30th Dec 2014

By Vwpolonia75 (Jens K. Müller) (Own work) [CC BY 3.0], via Wikimedia CommonsThe Humane Society estimates that approximately 62% of households in the United States have at least one pet. And the relationship between pets and their owners is special.  In fact, the relationship is so special that airlines often allow those with diagnosed anxiety to bring their pet on board for comfort when flying (subject to pet size restrictions).

During a divorce proceeding, who gets the family pet is often a contentious issue.  Neither party wants to give up ownership.  So, what happens to Fido?  In most states, including Alabama, the pet is considered property and treated as such.

This means that the property is subject to equitable distribution in Alabama.  As explained in more detail here, equitable distribution means that courts seeks to distribute property fairly.  Unlike community property states, the property need not be divided equally.  This means that Alabama courts can consider factors like length of the marriage and whether a spouse engaged in wrongdoing when distributing the property.

This also means that Alabama courts will not award custody or timesharing of a pet; they will simply give it to one party or another like they would a couch or car.  The court could even order the pet to be sold and the profits distributed between the divorcing couple. Hearing a loved pet referred to as “property” is difficult for some to hear.  The good news is there seems to be a national push towards treating animals less like property and more like people during divorce proceedings.  Just last year, a New York judge agreed to a full hearing on what would happen to a dog in a divorce proceeding.

The case ultimately settled, but it is evidence of a move towards treating pets differently from regular property.  The article also indicates that one Alabama judge used “best interests” language in awarding the family dog to one spouse over the other.  This language is usually used in determining custody of children in a divorce.  The changes are likely to be slow and incremental, like many in the law, but over time there’s reason for optimism for pet owners.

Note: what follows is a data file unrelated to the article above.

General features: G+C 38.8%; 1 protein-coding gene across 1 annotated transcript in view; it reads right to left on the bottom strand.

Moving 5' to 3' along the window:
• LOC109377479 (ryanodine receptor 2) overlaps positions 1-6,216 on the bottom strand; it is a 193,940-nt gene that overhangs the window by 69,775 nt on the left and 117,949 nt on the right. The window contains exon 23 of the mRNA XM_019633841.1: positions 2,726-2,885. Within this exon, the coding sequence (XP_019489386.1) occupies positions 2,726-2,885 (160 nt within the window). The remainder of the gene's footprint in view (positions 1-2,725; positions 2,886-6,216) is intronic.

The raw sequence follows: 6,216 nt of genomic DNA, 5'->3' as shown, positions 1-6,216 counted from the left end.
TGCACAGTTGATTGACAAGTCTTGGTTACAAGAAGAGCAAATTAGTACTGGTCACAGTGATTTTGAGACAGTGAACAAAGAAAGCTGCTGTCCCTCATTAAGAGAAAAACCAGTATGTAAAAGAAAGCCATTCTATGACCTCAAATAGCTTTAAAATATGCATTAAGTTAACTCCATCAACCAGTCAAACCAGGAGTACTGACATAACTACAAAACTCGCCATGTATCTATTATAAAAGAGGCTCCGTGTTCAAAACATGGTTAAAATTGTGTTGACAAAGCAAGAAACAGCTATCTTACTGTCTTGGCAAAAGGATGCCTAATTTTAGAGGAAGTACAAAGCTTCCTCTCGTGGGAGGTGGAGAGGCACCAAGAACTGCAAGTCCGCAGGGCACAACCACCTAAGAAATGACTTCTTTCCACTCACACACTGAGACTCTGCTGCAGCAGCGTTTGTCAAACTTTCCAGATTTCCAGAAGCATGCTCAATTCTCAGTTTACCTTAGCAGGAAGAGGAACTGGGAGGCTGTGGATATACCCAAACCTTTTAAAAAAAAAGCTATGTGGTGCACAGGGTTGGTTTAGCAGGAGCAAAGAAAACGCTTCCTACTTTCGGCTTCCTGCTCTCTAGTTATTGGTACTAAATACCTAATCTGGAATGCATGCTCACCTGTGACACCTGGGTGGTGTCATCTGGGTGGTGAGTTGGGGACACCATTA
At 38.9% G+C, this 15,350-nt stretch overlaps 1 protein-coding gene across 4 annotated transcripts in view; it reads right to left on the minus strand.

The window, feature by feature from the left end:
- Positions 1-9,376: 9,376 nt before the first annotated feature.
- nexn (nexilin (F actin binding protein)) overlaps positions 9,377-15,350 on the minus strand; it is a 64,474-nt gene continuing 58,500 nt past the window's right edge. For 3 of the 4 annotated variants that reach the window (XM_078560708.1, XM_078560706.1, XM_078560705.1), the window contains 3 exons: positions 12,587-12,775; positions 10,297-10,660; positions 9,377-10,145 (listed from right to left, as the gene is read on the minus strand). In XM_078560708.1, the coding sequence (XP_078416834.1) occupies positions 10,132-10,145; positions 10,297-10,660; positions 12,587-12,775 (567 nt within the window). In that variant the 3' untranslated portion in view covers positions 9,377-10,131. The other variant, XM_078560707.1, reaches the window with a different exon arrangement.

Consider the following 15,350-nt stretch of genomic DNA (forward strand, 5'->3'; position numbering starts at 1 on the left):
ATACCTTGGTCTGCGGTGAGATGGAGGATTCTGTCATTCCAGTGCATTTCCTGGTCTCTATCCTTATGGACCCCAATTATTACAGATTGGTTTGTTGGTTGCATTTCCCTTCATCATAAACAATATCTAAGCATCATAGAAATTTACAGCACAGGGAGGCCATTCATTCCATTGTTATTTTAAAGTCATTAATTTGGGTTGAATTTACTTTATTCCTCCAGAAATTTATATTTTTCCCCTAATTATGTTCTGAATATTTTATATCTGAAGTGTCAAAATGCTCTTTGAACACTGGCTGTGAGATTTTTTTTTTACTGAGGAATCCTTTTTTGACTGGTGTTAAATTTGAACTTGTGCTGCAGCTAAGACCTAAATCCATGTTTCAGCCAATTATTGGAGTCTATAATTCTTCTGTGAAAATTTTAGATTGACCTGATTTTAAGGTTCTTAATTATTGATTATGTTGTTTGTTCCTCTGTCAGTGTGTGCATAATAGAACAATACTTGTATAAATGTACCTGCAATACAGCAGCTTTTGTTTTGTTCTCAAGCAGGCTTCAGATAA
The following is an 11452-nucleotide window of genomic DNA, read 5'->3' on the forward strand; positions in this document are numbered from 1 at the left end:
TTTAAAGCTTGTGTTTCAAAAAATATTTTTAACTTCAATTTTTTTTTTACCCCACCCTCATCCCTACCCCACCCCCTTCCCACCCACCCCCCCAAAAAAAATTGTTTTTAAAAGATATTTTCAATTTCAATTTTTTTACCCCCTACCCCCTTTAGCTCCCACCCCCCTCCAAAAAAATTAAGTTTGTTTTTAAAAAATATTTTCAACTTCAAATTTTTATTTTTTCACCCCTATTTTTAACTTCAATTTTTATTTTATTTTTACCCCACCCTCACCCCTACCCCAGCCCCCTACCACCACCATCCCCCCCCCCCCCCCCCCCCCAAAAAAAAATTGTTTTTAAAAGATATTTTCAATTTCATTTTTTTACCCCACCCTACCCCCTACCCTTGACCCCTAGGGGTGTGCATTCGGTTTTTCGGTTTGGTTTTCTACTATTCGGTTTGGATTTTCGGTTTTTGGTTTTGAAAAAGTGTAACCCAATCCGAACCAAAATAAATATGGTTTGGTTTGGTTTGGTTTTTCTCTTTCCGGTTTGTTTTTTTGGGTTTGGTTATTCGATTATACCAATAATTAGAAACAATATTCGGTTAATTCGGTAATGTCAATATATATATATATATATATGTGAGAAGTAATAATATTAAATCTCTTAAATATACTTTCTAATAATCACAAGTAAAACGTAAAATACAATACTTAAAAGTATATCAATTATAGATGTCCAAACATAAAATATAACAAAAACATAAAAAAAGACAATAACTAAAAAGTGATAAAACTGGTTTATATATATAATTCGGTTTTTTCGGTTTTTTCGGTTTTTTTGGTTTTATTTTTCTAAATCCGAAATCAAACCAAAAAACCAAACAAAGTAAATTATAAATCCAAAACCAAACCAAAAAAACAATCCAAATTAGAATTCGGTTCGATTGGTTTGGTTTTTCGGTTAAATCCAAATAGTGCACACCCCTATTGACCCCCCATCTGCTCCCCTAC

Avoiding Disputes

One way of avoiding disputes during a divorce proceeding is to settle the issue ahead of time through use of a prenuptial agreement. A prenuptial agreement (also called a “premarital agreement,” or a “prenup”) is a contract that a couple enters into prior to marriage that dictates what will happen to their property upon divorce.  Alabama law recognizes prenuptial agreements.

Since pets are still generally treated as property by the courts, deciding what will happen to the pet upon divorce in a prenuptial agreement is wise. Of course, hopefully you don’t get a divorce and the agreement will never be needed – but it’s there just in case. It is much easier to make these types of important decisions prior to divorce when you and your soon-to-be spouse are still on good terms.

There are some special requirements that must be complied with to ensure that a prenuptial agreement is enforceable, so having an attorney draft, review, and explain the agreement is highly recommended.

Your Case

If you’re interested in learning more about what happens to pets during a divorce or have other questions about divorce, contact the Alabama family law attorneys at the Semmes Law Firm and let us guide the way.

Photo by Vwpolonia75 (Jens K. Müller) (Own work) [CC BY 3.0], via Wikimedia Commons

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